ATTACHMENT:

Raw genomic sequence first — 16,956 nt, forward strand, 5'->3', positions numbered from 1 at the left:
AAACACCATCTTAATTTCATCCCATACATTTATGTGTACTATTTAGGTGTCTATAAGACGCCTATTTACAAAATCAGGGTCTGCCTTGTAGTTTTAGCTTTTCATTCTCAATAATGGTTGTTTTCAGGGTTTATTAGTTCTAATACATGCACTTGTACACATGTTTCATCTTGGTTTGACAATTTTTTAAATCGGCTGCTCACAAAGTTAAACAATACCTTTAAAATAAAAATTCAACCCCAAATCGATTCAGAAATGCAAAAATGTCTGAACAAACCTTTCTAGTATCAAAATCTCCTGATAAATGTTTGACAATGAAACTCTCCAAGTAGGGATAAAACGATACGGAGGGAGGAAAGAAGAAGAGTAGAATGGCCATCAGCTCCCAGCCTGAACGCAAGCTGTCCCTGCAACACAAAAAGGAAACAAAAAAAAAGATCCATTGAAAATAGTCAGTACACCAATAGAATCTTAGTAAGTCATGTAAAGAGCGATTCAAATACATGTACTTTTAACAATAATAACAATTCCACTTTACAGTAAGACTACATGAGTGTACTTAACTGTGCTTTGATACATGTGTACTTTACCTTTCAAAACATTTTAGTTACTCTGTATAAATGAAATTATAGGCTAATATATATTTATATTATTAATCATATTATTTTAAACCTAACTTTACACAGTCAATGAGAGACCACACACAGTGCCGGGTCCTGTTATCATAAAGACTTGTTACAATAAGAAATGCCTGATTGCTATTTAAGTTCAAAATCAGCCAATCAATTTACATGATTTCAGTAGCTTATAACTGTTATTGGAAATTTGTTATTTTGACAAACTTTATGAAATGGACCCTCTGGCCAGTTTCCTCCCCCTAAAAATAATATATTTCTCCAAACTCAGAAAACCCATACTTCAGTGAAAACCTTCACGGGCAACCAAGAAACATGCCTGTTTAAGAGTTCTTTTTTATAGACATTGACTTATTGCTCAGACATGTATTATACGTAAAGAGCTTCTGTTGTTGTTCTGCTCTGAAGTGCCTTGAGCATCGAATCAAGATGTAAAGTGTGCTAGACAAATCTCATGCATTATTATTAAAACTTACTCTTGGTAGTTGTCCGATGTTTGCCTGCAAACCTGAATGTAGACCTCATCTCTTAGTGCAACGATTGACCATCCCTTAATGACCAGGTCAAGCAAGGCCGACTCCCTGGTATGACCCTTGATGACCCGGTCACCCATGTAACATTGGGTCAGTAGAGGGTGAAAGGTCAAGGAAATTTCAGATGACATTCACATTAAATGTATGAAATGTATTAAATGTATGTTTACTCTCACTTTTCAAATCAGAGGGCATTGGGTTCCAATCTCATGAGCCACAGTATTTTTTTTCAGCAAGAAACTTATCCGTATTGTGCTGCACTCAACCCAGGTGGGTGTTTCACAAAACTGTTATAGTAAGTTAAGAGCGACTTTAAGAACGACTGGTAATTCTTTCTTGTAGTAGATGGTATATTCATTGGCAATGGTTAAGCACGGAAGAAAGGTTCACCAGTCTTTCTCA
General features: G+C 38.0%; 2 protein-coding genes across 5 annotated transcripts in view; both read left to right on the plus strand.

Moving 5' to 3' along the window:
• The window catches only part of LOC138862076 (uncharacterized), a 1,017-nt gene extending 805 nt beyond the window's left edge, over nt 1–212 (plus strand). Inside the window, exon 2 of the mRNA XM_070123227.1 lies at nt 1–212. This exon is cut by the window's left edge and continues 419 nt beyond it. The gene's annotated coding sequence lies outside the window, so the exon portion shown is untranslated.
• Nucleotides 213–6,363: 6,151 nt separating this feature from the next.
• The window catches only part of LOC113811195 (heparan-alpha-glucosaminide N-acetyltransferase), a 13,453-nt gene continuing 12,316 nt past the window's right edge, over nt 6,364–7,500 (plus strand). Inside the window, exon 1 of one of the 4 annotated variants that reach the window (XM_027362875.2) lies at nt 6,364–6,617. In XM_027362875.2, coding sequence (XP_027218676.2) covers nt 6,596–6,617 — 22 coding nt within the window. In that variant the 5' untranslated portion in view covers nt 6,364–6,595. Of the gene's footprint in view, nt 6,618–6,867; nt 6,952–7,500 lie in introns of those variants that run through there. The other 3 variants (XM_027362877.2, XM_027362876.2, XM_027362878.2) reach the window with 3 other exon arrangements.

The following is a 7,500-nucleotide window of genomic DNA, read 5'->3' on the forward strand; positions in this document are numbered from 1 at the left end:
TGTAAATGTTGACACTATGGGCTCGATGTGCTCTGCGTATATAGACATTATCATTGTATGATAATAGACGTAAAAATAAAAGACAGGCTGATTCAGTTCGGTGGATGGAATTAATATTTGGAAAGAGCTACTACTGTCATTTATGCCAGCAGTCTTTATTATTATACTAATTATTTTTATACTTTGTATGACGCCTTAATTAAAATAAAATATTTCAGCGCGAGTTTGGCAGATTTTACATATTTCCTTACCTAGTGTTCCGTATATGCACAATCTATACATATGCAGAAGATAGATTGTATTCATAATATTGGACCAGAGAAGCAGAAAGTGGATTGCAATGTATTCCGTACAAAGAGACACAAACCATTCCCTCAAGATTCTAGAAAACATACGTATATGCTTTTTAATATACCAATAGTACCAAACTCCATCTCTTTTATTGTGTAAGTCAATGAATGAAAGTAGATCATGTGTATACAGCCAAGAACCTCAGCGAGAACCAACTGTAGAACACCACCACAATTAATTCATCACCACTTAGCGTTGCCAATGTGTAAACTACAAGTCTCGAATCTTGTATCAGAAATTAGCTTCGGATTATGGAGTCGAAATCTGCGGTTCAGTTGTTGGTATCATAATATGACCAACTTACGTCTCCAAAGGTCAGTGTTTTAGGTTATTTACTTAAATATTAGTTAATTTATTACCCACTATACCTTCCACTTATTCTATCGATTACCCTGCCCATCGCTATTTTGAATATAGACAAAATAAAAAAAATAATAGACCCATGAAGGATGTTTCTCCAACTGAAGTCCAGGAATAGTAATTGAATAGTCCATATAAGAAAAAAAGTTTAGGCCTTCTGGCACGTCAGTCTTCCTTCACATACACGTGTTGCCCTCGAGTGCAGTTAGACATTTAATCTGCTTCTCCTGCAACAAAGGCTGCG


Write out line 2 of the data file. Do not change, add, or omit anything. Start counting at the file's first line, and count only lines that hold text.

AAACACCATCTTAATTTCATCCCATACATTTATGTGTACTATTTAGGTGTCTATAAGACGCCTATTTACAAAATCAGGGTCTGCCTTGTAGTTTTAGCTTTTCATTCTCAATAATGGTTGTTTTCAGGGTTTATTAGTTCTAATACATGCACTTGTACACATGTTTCATCTTGGTTTGACAATTTTTTAAATCGGCTGCTCACAAAGTTAAACAATACCTTTAAAATAAAAATTCAACCCCAAATCGATTCAGAAATGCAAAAATGTCTGAACAAACCTTTCTAGTATCAAAATCTCCTGATAAATGTTTGACAATGAAACTCTCCAAGTAGGGATAAAACGATACGGAGGGAGGAAAGAAGAAGAGTAGAATGGCCATCAGCTCCCAGCCTGAACGCAAGCTGTCCCTGCAACACAAAAAGGAAACAAAAAAAAAGATCCATTGAAAATAGTCAGTACACCAATAGAATCTTAGTAAGTCATGTAAAGAGCGATTCAAATACATGTACTTTTAACAATAATAACAATTCCACTTTACAGTAAGACTACATGAGTGTACTTAACTGTGCTTTGATACATGTGTACTTTACCTTTCAAAACATTTTAGTTACTCTGTATAAATGAAATTATAGGCTAATATATATTTATATTATTAATCATATTATTTTAAACCTAACTTTACACAGTCAATGAGAGACCACACACAGTGCCGGGTCCTGTTATCATAAAGACTTGTTACAATAAGAAATGCCTGATTGCTATTTAAGTTCAAAATCAGCCAATCAATTTACATGATTTCAGTAGCTTATAACTGTTATTGGAAATTTGTTATTTTGACAAACTTTATGAAATGGACCCTCTGGCCAGTTTCCTCCCCCTAAAAATAATATATTTCTCCAAACTCAGAAAACCCATACTTCAGTGAAAACCTTCACGGGCAACCAAGAAACATGCCTGTTTAAGAGTTCTTTTTTATAGACATTGACTTATTGCTCAGACATGTATTATACGTAAAGAGCTTCTGTTGTTGTTCTGCTCTGAAGTGCCTTGAGCATCGAATCAAGATGTAAAGTGTGCTAGACAAATCTCATGCATTATTATTAAAACTTACTCTTGGTAGTTGTCCGATGTTTGCCTGCAAACCTGAATGTAGACCTCATCTCTTAGTGCAACGATTGACCATCCCTTAATGACCAGGTCAAGCAAGGCCGACTCCCTGGTATGACCCTTGATGACCCGGTCACCCATGTAACATTGGGTCAGTAGAGGGTGAAAGGTCAAGGAAATTTCAGATGACATTCACATTAAATGTATGAAATGTATTAAATGTATGTTTACTCTCACTTTTCAAATCAGAGGGCATTGGGTTCCAATCTCATGAGCCACAGTATTTTTTTTCAGCAAGAAACTTATCCGTATTGTGCTGCACTCAACCCAGGTGGGTGTTTCACAAAACTGTTATAGTAAGTTAAGAGCGACTTTAAGAACGACTGGTAATTCTTTCTTGTAGTAGATGGTATATTCATTGGCAATGGTTAAGCACGGAAGAAAGGTTCACCAGTCTTTCTCA